Ancient White Park CattleAngelique2021-07-22T20:43:48+00:00
1200 – 2000 lbs
Can be aggressive
Ancient feral British cattle, maintain feral streak, athletic, lean
ANCIENT WHITE PARK CATTLE
Horned, white cattle have been documented in Britain since the 13th century, with several ancient herds still in existence from that time. They were bred and used for ceremonial purposes during the pre-Christian era. In the centuries that followed, herds of feral cattle became scattered throughout England, Scotland, and Wales, and were hunted as trophy animals. Some of the herds were enclosed into deer parks, such as those at Cadzow, Chartley, Chillingham, Dynevor, and Vaynol, though most cattle were free to roam.
Ancient White Park Cattle
As their habitat was gradually reduced, the free-roaming cattle disappeared, leaving only the “park” animals as representatives of the ancient type. Blood typing has demonstrated the importance of conserving Ancient White Parks since remarkable genetic distance exists between this breed and all other domestic cattle. This is due to the breed’s long isolation and the limited role of human selection in its development.
In 1918, the Park Society was formed to promote these historic cattle and identified nine herds of horned cattle and six herds of polled cattle in its first herd book. British White cattle were originally included, but were reclassified as a separate breed in 1946. Many of the park cattle were eventually re-domesticated, selected for beef production, and crossbred. A few of the herds were conserved as pure stocks and were the foundation strains for today’s Ancient White Park. The breed attracted conservation efforts in the 1970s and became the emblem for the Rare Breeds Survival Trust, a sister organization to The Livestock Conservancy based in the U.K.
Ancient White Park cattle came to North America during World War II. They were evacuated as part of a British program that sent national treasures to America for safekeeping. The cattle went first to the Bronx Zoo and then to the King Ranch in Texas, where they were maintained as a closed herd for 40 years. The cattle were dispersed in the 1980s, and several conservation herds were established in the United States and Canada. Breeders formed the Ancient White Park Cattle Society of North America to monitor the status of the population, which by 2008 had reached nearly 300 breeding animals. These North American breeders have an important role to play in conserving some genetic variants that are now rare or have disappeared in the British population.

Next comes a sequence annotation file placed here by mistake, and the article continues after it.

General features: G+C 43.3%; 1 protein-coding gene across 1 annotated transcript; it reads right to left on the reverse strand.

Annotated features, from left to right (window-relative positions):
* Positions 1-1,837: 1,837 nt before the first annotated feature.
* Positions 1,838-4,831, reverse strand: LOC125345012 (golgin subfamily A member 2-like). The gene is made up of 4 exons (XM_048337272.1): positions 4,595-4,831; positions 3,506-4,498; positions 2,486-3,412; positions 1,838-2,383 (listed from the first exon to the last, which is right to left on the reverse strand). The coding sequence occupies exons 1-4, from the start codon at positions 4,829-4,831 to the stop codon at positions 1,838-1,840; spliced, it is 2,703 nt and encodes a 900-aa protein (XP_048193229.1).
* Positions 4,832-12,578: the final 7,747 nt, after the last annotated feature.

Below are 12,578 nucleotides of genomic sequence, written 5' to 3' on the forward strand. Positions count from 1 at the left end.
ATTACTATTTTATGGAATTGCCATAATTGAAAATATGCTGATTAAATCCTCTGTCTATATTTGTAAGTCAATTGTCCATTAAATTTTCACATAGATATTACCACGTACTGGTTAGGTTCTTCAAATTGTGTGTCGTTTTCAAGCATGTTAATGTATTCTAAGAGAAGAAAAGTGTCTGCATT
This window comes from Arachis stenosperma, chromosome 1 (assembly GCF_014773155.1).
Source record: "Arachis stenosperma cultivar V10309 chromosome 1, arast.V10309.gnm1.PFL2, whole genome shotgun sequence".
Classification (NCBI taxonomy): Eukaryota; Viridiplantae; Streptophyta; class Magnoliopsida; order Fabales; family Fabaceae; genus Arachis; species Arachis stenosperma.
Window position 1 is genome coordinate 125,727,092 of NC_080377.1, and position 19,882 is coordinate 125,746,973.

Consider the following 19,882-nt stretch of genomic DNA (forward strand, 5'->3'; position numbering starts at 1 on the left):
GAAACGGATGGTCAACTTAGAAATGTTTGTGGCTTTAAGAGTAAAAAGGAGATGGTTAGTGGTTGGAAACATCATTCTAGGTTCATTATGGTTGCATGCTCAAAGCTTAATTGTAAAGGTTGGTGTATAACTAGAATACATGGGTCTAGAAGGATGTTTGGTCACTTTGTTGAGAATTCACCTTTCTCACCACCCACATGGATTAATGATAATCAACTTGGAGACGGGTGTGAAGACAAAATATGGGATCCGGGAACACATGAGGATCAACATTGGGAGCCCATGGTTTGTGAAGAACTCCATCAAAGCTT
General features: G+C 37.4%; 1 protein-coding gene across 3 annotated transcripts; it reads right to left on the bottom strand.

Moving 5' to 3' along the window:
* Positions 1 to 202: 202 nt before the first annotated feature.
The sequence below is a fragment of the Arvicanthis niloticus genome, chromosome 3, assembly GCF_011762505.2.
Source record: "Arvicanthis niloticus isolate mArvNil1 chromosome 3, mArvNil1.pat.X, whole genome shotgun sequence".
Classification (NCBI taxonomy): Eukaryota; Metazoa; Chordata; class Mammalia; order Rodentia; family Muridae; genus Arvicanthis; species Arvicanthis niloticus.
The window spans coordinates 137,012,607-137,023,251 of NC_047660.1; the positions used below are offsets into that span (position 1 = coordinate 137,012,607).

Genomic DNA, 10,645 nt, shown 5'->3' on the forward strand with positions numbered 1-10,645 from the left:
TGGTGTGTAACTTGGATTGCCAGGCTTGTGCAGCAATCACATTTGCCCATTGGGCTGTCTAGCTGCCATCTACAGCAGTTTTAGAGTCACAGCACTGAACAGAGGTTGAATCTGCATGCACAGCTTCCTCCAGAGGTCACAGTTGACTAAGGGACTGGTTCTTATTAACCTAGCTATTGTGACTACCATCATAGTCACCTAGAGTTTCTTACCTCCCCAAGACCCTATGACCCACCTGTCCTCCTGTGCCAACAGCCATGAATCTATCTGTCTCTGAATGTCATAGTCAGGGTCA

Ancient White Park cattle are athletic and lean in appearance. The mature cows can weigh from 1200 to 1800 pounds by the age of 4 to 5 years while bulls can reach 1800 to 2000 pounds at the same age. The light-colored, black-tipped horns curve out and then up in a “u” shape. The breed is known for its “white park” color pattern with the coat being white accompanied by black or red eye rings, ears, nose, feet, and teats. Many of the animals have dark skin, and some have small speckles of black or blue scattered on the coat. A few individuals are born solid black or red. Historically, these were culled, though they are being maintained now as a source of additional diversity to the breed.
The Ancient White Park breed shouldn’t be confused with the American White Park, a polled beef breed developed in the U.S. after WWII, or the polled dual-purpose British White. These three populations are quite dissimilar in appearance, history, and use. The original White Park breed is called the Ancient White Park to emphasize its distinctiveness.
Did you know:
The Livestock Conservancy is America’s leading organization working to save over 150 heritage breeds from extinction. We rely on the support of our members, grants, and donations from the public to raise the $700,000 a year needed to maintain our conservation work with rare breeds of farm animals. Click here to learn how you can help.